Govt decision that cost us $100 million

As global stockmarkets climb and climb, the New Zealand Super Fund has hit an all-time high and this year enjoyed its most profitable month ever. So why was it again that the government cut contributions?

A funny thing happened to me in the candy store yesterday. I ran into a guy who knows a thing or two about the New Zealand Superannuation Fund and he mentioned it rapid rise in recent months.

"After all those stories about it falling, you don't see much about how it's come back," he sighed. And he's right. I've been wondering in recent weeks how it was getting on, so I've just had a look. It's impressive reading. Considering I've given that guardians of the Cullen Fund a serve in the past, I thought it was only fair to tip my hat to them for their performance in the past six months.

After a good first five years, the fund had reached $14.5 billion in August last year. Then Lehman Brothers happened and the global economy's financial scaffolding came tumbling down. The Fund was down eight percent in September, 13 percent in October and another five percent in November.

By January the fund was down by almost a quarter and some, such as our friend over at Kiwiblog, were dancing on its alleged grave. Something had to be done about the left-wing plot to actually save. And, of course, something was done.

Bill English announced that the government wouldn't be contributing anything more to the Super Fund until its books were back in the black.

I was wary at the time. I wrote:

The return on every dollar invested now will be much better than usual. Don't forget, when stockmarkets recover they recover quickly and the big money is made early on.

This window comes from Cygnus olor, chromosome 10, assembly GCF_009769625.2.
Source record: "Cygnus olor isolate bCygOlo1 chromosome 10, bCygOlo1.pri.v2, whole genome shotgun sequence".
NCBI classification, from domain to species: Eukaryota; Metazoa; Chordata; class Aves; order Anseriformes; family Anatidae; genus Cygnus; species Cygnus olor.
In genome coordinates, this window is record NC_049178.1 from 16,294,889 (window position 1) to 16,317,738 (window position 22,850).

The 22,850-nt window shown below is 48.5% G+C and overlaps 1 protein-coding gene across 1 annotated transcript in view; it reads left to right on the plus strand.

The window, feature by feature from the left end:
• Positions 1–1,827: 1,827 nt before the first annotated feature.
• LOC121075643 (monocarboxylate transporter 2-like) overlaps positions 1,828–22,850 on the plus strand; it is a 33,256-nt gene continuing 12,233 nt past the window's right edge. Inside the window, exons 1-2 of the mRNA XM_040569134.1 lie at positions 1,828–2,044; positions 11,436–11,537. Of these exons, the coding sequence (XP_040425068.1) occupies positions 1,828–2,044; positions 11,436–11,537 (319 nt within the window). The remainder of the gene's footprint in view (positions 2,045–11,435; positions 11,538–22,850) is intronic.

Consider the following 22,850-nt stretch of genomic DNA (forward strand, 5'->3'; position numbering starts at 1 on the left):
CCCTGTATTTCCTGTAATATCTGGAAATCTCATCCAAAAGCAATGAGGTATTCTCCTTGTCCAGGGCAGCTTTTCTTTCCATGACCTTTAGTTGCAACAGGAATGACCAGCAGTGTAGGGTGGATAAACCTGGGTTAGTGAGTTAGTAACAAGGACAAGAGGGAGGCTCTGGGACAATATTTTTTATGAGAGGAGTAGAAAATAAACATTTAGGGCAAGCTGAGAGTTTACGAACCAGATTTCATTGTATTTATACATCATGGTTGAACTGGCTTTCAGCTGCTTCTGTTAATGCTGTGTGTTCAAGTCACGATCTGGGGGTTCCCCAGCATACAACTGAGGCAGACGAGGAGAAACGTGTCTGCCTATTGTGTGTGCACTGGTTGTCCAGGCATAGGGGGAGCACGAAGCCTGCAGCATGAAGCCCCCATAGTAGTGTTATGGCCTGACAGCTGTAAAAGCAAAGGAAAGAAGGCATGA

I'm not going to crow at this point; questions remain about whether the market recovery at the moment is sustainable and built on anything real. But I can report where we're up to.

The Cullen Fund bottomed out in February this year, at $11.2 billion. But the fund has been rebounding since March. It's worth noting, that was three months before English presented his Budget. The recovery trend was already in place by Budget time; indeed the fund's best month this year – it's best month EVER – was in April, the month before the Budget. It gained 6.74 percent that month. It had another great month in July, with 6.31 percent growth.

The good news for all New Zealanders is that as of September the fund has reached an all-time high of $15.2 billion. Its growth in 2009-10 to date is 11.98 percent.

You'll probably be aware that stockmarkets around the world are on a rapid ride back up, with America's Dow Jones (an average of 30 US shares) passing 10,000 points again a week and a half ago. From memory, the Dow topped 14,000 shortly before the credit crisis, so there's a way to go yet. (Fun facts: The Dow topped the 10,000 mark for the first time in its history back in March, 1999. As recently as 1979, it was at just 862 points, according to PBS).

Yet the government cut this year's contribution by just shy of $2 billion. If it had paid that money into the fund at Budget time, and if you apply that 11.98 percent growth rate for the nearly six months since, you're talking about over $100 million the fund has missed out on in just that short time.

Yes, we may have had to borrow to fund that investment. But my wild guess is that the government is currently borrowing at less than 12 percent. Sounds worth it to me, especially in the long-term.

Investment funds will always duck and dive over time. The point is that if you take a hit as the Cullen Fund did in 2008, you want to make damned sure it's maximising its returns in the upswing. And that's now. Sad the government used a short-term debt crisis to undermine efforts to prepare us for a huge long-term debt crisis that will hit our children and grand-children.

But well done to the Cullen Fund for its guardianship. Here's hoping there are many more good months to come.